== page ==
The Man Without A Face Review

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Chuck Norstadt is an unhappy 12-year-old, who dreams of going to boarding school and eventually to joining the military like his father, but before he can get there, he needs his school grades to improve. He finds help in the form of local recluse, Justin McLeod a former teacher whose face was horribly disfigured in a car accident and afterwards was shunned from society. Chuck learns life lessons as well as school work as the two become friends.


The late lamented Spy magazine once ran a fine feature called Celebrity Refuseniks in which they examined the tendency of 90s stars to wish to be known for anything other than the talent that gained them their fame. Madonna wants to be an actress, Naomi Campbell wants to be a singer and Mel Gibson wants people to forget his outrageous good looks for a moment and take him seriously as an actor.

Not that Gibson isn't already a perfectly acceptable, enormously engaging screen presence, but that's apparently not quite enough, for here, in his directing debut, he turns up as a reclusive polymath, scarred Nikki Lauda-style by a terrible accident. This handicap is presumably meant to introduce the degree of difficulty that makes his performance all the more impressive. Instead it merely leaves you wondering why he bothered.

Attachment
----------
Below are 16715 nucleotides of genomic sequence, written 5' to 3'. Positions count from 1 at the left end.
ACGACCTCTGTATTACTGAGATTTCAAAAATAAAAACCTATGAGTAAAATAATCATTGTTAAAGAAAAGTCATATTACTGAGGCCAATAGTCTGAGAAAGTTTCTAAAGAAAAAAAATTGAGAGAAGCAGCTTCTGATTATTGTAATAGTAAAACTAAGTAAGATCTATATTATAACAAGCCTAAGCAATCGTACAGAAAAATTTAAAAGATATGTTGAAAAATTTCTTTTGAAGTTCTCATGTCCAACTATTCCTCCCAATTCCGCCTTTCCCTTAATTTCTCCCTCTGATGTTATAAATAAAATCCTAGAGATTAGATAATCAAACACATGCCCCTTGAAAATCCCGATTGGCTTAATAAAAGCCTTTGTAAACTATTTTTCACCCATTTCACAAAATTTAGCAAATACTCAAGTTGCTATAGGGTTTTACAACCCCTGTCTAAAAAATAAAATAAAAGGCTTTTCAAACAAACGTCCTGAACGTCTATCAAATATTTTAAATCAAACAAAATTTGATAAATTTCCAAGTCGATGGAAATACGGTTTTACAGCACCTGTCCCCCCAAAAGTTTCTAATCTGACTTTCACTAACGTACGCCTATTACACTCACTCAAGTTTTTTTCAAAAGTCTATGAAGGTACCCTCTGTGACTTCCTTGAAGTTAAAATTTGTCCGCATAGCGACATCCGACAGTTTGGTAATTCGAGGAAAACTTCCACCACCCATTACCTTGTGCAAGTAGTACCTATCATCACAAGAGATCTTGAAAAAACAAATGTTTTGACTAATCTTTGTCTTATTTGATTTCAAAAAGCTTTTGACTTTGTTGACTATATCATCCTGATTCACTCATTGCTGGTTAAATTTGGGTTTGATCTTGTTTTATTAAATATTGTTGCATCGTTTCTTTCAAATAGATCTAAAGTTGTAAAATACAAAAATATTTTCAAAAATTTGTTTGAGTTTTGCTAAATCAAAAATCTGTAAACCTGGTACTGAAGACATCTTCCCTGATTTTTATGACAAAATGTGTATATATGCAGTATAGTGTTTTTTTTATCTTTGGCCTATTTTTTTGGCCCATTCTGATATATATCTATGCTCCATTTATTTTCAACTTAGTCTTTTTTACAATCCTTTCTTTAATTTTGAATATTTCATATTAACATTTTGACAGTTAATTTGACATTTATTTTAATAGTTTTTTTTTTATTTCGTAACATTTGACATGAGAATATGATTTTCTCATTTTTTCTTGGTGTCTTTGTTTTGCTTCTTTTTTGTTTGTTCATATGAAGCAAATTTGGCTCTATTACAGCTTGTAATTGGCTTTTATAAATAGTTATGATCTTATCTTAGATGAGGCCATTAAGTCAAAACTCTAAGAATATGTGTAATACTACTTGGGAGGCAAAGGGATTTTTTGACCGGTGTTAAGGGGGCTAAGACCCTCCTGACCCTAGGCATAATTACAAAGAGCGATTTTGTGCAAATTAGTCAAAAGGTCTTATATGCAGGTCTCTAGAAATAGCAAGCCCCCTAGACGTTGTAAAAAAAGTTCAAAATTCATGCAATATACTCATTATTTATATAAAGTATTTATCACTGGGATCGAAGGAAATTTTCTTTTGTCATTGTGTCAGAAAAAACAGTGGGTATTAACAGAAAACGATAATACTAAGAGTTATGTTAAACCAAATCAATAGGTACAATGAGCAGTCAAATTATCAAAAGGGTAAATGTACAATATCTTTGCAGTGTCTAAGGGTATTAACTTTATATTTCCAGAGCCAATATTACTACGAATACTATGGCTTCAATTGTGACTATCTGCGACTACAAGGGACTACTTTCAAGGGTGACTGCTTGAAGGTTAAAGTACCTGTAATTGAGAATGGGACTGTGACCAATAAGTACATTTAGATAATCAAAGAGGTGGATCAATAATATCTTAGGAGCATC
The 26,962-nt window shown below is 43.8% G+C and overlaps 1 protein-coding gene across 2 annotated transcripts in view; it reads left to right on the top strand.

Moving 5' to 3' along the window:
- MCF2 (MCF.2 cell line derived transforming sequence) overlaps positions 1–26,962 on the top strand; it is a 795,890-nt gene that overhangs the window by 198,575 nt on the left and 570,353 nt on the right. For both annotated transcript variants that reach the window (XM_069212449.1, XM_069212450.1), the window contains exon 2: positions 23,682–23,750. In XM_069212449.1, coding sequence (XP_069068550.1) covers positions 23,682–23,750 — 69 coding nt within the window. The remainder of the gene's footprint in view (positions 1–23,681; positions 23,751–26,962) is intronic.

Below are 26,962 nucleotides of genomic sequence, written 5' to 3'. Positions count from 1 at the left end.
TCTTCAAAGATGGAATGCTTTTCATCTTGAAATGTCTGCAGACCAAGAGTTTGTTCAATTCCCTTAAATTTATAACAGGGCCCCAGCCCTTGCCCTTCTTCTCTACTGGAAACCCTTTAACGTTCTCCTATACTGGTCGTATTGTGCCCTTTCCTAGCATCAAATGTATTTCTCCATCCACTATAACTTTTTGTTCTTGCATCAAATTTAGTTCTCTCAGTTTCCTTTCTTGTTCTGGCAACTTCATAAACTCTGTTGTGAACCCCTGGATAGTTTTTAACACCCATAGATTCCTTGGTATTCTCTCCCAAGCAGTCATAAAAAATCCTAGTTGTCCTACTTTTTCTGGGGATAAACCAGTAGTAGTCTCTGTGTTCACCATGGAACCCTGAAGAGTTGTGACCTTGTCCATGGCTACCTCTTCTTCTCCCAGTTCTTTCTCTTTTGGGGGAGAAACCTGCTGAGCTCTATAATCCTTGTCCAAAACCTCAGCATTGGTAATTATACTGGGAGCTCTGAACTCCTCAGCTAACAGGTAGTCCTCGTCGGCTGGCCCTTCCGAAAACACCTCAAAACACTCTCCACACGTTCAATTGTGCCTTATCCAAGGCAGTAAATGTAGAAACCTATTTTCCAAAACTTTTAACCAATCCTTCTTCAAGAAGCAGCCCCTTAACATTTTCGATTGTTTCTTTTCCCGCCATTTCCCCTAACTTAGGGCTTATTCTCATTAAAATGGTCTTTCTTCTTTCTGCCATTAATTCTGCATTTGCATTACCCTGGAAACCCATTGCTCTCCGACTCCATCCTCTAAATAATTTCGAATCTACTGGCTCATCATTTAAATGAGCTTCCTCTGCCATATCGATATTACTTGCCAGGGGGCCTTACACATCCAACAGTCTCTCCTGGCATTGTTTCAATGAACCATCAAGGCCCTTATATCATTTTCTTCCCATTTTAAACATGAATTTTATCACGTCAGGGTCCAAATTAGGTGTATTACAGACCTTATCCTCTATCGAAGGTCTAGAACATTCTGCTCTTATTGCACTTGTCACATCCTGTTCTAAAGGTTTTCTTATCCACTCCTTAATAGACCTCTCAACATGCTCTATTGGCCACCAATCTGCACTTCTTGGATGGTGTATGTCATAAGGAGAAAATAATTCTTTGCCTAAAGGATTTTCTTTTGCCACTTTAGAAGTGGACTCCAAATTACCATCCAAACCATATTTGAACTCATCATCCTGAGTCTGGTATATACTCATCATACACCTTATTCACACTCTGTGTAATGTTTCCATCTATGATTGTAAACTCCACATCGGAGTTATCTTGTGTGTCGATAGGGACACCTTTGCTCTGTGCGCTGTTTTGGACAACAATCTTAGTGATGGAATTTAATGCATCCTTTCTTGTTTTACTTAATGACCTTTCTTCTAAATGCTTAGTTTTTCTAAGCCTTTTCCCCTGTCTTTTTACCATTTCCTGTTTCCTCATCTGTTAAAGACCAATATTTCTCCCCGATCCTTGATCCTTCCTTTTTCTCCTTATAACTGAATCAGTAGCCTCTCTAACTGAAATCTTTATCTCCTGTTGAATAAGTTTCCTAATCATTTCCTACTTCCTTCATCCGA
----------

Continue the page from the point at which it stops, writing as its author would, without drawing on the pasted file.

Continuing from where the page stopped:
Had he not been both an A-list star and would-be director nobody would ever have suggested that this was a natural part for him to play. The Man Without A Face is essentially a rather dull two-hander, with Gibson's Justin McLeod acting as tutor to alienated 12-year-old Chuck (Stahl) during a summer vacation in the late 60s, offering lots of opportunities for those scenes of showy book learning so beloved of all those actors who wish they'd got Robin Williams' part in Dead Poets Society.

Despite all the empirical evidence to the contrary, the confused 12-year-old who finds himself, via the dedication of a great teacher, the works of the Bard and a little male company, is one of those movie cliches which seems to have a life entirely of its own.

Mel Gibson miscasts himself in this fairly dull unoriginal movie.